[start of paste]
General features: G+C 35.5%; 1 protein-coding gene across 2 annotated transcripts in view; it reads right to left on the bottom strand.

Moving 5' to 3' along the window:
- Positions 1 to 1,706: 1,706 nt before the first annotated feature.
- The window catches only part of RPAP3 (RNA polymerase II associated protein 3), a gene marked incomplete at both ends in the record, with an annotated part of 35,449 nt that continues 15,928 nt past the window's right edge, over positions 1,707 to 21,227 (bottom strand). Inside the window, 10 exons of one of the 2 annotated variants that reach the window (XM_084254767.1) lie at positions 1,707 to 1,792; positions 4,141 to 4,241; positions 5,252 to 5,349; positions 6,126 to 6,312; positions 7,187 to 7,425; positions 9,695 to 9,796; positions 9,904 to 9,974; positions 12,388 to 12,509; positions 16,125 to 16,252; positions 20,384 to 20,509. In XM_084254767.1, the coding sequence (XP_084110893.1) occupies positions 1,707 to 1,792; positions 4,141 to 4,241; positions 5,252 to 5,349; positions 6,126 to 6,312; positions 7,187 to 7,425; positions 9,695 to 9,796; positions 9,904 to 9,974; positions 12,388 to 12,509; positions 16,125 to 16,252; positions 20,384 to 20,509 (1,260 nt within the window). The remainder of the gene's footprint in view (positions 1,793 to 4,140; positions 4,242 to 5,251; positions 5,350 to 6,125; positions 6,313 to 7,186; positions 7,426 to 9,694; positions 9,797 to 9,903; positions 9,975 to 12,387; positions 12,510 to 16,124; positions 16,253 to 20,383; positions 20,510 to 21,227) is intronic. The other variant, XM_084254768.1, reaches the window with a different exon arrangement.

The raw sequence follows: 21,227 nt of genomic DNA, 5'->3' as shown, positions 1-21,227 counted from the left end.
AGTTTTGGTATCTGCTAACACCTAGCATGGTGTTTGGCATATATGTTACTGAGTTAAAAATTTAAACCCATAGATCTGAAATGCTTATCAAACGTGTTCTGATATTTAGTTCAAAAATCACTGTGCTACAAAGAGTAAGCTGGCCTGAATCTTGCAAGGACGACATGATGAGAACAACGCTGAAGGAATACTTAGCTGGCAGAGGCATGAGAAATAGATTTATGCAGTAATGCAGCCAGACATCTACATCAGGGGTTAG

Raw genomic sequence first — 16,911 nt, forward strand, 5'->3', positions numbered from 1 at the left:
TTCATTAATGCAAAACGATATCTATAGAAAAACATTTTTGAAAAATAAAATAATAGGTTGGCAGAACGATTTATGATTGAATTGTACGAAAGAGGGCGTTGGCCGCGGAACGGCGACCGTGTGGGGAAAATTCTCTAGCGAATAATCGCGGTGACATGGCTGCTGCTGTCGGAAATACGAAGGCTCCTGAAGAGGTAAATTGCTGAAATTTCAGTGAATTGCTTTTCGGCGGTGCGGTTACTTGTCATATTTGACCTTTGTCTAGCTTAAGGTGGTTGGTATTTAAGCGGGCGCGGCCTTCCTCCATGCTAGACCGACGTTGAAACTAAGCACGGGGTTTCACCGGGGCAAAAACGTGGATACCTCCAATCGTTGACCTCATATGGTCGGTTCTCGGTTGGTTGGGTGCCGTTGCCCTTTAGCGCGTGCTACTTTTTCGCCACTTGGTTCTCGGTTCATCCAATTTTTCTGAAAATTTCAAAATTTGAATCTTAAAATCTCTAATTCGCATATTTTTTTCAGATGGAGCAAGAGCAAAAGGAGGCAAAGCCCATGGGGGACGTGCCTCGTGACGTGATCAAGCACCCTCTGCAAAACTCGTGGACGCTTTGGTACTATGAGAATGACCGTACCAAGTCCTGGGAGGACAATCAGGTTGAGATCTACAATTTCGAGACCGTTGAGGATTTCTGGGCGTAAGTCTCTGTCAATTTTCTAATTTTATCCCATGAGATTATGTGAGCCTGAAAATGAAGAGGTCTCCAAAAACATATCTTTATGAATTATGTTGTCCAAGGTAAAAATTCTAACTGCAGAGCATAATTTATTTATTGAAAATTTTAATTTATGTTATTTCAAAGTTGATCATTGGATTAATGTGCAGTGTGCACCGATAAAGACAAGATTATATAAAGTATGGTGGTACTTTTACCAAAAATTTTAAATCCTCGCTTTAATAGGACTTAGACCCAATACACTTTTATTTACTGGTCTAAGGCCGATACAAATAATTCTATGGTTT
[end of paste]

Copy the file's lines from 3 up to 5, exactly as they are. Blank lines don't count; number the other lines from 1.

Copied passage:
- Positions 1 to 1,706: 1,706 nt before the first annotated feature.
- The window catches only part of RPAP3 (RNA polymerase II associated protein 3), a gene marked incomplete at both ends in the record, with an annotated part of 35,449 nt that continues 15,928 nt past the window's right edge, over positions 1,707 to 21,227 (bottom strand). Inside the window, 10 exons of one of the 2 annotated variants that reach the window (XM_084254767.1) lie at positions 1,707 to 1,792; positions 4,141 to 4,241; positions 5,252 to 5,349; positions 6,126 to 6,312; positions 7,187 to 7,425; positions 9,695 to 9,796; positions 9,904 to 9,974; positions 12,388 to 12,509; positions 16,125 to 16,252; positions 20,384 to 20,509. In XM_084254767.1, the coding sequence (XP_084110893.1) occupies positions 1,707 to 1,792; positions 4,141 to 4,241; positions 5,252 to 5,349; positions 6,126 to 6,312; positions 7,187 to 7,425; positions 9,695 to 9,796; positions 9,904 to 9,974; positions 12,388 to 12,509; positions 16,125 to 16,252; positions 20,384 to 20,509 (1,260 nt within the window). The remainder of the gene's footprint in view (positions 1,793 to 4,140; positions 4,242 to 5,251; positions 5,350 to 6,125; positions 6,313 to 7,186; positions 7,426 to 9,694; positions 9,797 to 9,903; positions 9,975 to 12,387; positions 12,510 to 16,124; positions 16,253 to 20,383; positions 20,510 to 21,227) is intronic. The other variant, XM_084254768.1, reaches the window with a different exon arrangement.

The raw sequence follows: 21,227 nt of genomic DNA, 5'->3' as shown, positions 1-21,227 counted from the left end.